With regulations mounting and organizations devoting more resources to compliance, a new poll suggests that companies are having a hard time with risk management.
The study, which was performed by advisory company PricewaterhouseCoopers, polled nearly 2,000 business executives in a variety of industries. Approximately three-quarters of respondents said that there was an increased level of risk that their companies were assuming. Additionally, when asked if these risks would continue, nearly 60 percent said they would increase due to regulations becoming more complex. Also, 50 percent of participants said that greater risk would be apparent because of the ever-changing nature of customers’ needs.
“In response to these dynamic shifts in the market, organizations across all sectors are undertaking dramatic business transformations, altering their strategies and driving radical internal change,” said Brian Schwartz, leader of data governance risk and compliance. “However, they may be missing a key issue – a sharp disconnect between top management and the risk and compliance functions. Not only are they disagreeing on the type and degree of key risks facing a company, but also about the organization’s capabilities.”
Establish a ‘risk leader’ culture
He added that as a result, it may behoove company managers and executives to devote more resources in order to help the company become a “risk leader.” To do this, a culture needs to be created in which more workers are aware of the risks that are out there and how they can be overcome by implementing specific strategies.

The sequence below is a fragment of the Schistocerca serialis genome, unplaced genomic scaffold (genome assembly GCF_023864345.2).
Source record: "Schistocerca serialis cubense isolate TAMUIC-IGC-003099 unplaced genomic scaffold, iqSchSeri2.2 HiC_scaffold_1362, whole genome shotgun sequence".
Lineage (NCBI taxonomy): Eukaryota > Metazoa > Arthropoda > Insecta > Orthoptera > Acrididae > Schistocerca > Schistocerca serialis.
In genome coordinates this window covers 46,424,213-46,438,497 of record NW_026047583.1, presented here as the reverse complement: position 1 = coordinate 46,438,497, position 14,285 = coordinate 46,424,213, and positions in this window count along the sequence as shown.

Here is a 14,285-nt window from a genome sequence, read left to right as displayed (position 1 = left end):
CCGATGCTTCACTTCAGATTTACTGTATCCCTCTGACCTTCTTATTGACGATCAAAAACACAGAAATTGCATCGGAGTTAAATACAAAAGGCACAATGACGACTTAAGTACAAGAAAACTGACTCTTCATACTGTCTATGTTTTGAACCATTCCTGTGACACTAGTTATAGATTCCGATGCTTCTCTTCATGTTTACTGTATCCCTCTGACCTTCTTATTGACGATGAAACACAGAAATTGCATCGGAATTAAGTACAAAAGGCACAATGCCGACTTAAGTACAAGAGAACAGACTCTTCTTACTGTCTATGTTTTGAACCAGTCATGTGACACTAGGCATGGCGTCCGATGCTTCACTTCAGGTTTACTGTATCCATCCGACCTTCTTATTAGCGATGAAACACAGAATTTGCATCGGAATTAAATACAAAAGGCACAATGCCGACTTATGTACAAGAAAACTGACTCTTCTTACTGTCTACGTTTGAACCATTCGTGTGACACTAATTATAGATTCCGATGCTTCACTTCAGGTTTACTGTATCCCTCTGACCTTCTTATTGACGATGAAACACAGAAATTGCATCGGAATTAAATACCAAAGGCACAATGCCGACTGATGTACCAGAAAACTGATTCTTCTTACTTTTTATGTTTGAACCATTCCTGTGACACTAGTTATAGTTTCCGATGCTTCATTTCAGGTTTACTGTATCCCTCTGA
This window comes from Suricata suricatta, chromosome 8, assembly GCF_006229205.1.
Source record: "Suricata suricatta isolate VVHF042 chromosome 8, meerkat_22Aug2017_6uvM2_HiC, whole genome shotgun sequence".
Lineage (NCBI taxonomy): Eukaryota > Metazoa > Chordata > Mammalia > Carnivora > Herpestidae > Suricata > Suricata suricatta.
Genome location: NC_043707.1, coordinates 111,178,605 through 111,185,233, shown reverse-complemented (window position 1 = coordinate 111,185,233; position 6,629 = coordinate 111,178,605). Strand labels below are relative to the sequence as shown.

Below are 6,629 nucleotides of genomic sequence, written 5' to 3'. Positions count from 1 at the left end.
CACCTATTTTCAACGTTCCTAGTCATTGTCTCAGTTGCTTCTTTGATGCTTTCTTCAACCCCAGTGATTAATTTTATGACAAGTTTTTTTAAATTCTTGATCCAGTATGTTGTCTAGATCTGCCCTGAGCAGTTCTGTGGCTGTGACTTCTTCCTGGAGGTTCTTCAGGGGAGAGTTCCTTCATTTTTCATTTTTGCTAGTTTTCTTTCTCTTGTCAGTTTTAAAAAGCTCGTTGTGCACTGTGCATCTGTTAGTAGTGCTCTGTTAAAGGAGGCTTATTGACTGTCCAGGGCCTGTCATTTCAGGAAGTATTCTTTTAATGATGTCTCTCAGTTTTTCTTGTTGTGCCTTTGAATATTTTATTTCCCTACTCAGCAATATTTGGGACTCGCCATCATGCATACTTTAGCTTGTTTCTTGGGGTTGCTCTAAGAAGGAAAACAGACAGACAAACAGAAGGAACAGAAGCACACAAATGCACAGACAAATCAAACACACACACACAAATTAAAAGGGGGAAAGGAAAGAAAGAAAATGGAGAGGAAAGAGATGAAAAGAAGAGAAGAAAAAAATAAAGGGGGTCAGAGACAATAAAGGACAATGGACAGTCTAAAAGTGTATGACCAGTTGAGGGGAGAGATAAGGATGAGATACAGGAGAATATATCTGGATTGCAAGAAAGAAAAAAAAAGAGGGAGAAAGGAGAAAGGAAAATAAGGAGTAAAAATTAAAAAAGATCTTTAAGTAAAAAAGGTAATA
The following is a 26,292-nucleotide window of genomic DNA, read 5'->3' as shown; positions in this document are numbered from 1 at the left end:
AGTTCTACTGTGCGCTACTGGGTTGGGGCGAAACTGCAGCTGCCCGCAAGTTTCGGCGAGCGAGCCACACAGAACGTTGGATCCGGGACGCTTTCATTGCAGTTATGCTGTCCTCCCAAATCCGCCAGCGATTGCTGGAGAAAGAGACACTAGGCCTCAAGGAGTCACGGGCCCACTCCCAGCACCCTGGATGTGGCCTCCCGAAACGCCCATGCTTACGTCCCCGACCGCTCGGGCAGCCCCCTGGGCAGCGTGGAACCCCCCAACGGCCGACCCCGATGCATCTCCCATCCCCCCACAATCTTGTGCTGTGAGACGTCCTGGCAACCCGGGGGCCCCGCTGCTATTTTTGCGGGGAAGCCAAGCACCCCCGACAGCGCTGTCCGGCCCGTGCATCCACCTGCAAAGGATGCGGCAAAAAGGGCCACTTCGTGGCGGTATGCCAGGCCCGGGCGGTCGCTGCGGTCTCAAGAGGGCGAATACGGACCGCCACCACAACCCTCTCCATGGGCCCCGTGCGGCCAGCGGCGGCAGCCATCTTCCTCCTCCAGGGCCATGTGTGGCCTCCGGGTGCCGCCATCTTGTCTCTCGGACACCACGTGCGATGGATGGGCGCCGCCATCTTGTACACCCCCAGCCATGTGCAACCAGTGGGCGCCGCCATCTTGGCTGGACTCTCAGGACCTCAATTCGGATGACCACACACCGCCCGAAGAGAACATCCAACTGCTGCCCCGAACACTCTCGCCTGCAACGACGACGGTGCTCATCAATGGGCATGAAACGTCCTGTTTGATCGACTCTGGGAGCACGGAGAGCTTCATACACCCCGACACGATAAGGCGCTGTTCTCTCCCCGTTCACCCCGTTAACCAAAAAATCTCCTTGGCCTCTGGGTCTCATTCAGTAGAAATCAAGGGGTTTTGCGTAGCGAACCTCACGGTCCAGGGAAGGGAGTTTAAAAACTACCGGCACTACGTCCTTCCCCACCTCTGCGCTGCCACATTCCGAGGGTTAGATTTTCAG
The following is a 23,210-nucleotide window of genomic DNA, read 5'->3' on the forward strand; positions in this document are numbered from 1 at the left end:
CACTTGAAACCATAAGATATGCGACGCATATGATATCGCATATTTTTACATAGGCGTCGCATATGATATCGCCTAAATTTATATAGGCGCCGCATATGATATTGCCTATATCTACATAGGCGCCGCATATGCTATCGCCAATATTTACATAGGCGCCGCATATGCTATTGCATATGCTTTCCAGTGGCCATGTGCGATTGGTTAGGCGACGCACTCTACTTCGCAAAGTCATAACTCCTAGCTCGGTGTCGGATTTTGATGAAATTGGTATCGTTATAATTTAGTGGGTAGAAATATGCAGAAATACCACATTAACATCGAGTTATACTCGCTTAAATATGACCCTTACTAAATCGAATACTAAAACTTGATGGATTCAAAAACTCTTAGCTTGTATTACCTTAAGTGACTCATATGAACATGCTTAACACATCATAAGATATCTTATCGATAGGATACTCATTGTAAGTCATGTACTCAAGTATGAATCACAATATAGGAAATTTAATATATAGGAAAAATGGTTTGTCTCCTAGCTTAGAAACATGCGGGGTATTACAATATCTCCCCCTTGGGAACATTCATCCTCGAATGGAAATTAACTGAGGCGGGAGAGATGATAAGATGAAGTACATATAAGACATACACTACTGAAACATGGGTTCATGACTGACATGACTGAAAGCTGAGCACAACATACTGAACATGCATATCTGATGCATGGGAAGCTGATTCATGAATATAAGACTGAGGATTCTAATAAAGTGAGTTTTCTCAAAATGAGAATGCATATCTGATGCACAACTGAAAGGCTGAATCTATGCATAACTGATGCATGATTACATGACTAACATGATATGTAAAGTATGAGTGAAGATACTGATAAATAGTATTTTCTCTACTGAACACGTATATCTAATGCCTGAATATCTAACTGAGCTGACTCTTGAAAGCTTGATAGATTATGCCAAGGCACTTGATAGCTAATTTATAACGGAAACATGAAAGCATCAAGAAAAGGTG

Those who have done so have benefited. The PwC poll found that nearly 60 percent of risk leaders were more likely to improve their analytic capabilities. They were also more apt to be building an integrated risk data management warehouse. Developing and upgrading regulatory tracking systems was also more likely among risk-mature firms.
Risk management is more effectively achieved through a compliant workforce, which financial executives say is a major challenge. Just 9 percent of CFOs in a Robert Half Management Resources survey said that compliance was easier today than in 2013. However, 1 in 5 said it was either “somewhat” or “significantly” more demanding.
Paul McDonald, senior executive director at Robert Half, indicated that business executives have to be in tune with their workforce as it pertains to how everyone is doing with compliance management. There may be instances in which professionals need to be called upon in order to identify where things are going wrong and what course corrections should be made.